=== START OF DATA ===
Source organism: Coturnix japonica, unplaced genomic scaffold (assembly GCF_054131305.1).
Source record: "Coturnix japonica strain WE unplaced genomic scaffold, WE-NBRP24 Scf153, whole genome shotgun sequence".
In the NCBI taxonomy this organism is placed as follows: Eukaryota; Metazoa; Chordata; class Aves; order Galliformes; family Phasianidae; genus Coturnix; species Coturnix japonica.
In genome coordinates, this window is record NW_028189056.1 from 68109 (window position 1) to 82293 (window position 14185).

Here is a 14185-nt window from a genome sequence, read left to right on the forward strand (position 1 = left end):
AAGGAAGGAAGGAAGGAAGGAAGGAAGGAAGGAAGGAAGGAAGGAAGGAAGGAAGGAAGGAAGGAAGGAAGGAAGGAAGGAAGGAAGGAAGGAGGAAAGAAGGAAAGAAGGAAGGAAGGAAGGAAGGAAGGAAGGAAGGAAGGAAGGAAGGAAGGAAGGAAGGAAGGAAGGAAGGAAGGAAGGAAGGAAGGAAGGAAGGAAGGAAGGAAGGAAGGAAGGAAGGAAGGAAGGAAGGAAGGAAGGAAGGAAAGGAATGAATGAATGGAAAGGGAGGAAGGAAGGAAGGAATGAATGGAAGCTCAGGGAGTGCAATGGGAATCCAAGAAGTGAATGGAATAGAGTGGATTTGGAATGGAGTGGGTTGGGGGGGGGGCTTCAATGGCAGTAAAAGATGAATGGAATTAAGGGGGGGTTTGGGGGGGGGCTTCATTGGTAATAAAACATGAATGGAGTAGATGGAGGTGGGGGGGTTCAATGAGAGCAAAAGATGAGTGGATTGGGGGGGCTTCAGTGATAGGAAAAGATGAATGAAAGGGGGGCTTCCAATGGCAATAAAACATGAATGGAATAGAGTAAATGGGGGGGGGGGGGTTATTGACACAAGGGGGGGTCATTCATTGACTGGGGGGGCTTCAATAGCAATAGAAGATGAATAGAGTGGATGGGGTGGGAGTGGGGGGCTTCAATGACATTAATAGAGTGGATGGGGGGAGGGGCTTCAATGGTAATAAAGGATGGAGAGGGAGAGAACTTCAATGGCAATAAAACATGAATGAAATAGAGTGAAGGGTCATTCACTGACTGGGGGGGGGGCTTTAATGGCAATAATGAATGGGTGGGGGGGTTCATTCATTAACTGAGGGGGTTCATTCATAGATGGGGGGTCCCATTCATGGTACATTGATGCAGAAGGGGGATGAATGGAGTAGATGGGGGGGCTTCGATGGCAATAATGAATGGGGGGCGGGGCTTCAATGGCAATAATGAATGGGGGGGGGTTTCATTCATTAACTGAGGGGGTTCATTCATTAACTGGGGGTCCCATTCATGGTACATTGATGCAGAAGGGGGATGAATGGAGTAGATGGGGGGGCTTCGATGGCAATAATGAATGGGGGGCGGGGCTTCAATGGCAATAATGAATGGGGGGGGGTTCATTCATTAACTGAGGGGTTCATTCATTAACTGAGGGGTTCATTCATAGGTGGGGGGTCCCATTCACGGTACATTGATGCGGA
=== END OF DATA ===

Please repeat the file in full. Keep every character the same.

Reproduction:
Source organism: Coturnix japonica, unplaced genomic scaffold (assembly GCF_054131305.1).
Source record: "Coturnix japonica strain WE unplaced genomic scaffold, WE-NBRP24 Scf153, whole genome shotgun sequence".
In the NCBI taxonomy this organism is placed as follows: Eukaryota; Metazoa; Chordata; class Aves; order Galliformes; family Phasianidae; genus Coturnix; species Coturnix japonica.
In genome coordinates, this window is record NW_028189056.1 from 68109 (window position 1) to 82293 (window position 14185).

Here is a 14185-nt window from a genome sequence, read left to right on the forward strand (position 1 = left end):
AAGGAAGGAAGGAAGGAAGGAAGGAAGGAAGGAAGGAAGGAAGGAAGGAAGGAAGGAAGGAAGGAAGGAAGGAAGGAAGGAAGGAAGGAAGGAGGAAAGAAGGAAAGAAGGAAGGAAGGAAGGAAGGAAGGAAGGAAGGAAGGAAGGAAGGAAGGAAGGAAGGAAGGAAGGAAGGAAGGAAGGAAGGAAGGAAGGAAGGAAGGAAGGAAGGAAGGAAGGAAGGAAGGAAGGAAGGAAGGAAGGAAGGAAAGGAATGAATGAATGGAAAGGGAGGAAGGAAGGAAGGAATGAATGGAAGCTCAGGGAGTGCAATGGGAATCCAAGAAGTGAATGGAATAGAGTGGATTTGGAATGGAGTGGGTTGGGGGGGGGGCTTCAATGGCAGTAAAAGATGAATGGAATTAAGGGGGGGTTTGGGGGGGGGCTTCATTGGTAATAAAACATGAATGGAGTAGATGGAGGTGGGGGGGTTCAATGAGAGCAAAAGATGAGTGGATTGGGGGGGCTTCAGTGATAGGAAAAGATGAATGAAAGGGGGGCTTCCAATGGCAATAAAACATGAATGGAATAGAGTAAATGGGGGGGGGGGGGTTATTGACACAAGGGGGGGTCATTCATTGACTGGGGGGGCTTCAATAGCAATAGAAGATGAATAGAGTGGATGGGGTGGGAGTGGGGGGCTTCAATGACATTAATAGAGTGGATGGGGGGAGGGGCTTCAATGGTAATAAAGGATGGAGAGGGAGAGAACTTCAATGGCAATAAAACATGAATGAAATAGAGTGAAGGGTCATTCACTGACTGGGGGGGGGGCTTTAATGGCAATAATGAATGGGTGGGGGGGTTCATTCATTAACTGAGGGGGTTCATTCATAGATGGGGGGTCCCATTCATGGTACATTGATGCAGAAGGGGGATGAATGGAGTAGATGGGGGGGCTTCGATGGCAATAATGAATGGGGGGCGGGGCTTCAATGGCAATAATGAATGGGGGGGGGTTTCATTCATTAACTGAGGGGGTTCATTCATTAACTGGGGGTCCCATTCATGGTACATTGATGCAGAAGGGGGATGAATGGAGTAGATGGGGGGGCTTCGATGGCAATAATGAATGGGGGGCGGGGCTTCAATGGCAATAATGAATGGGGGGGGGTTCATTCATTAACTGAGGGGTTCATTCATTAACTGAGGGGTTCATTCATAGGTGGGGGGTCCCATTCACGGTACATTGATGCGGA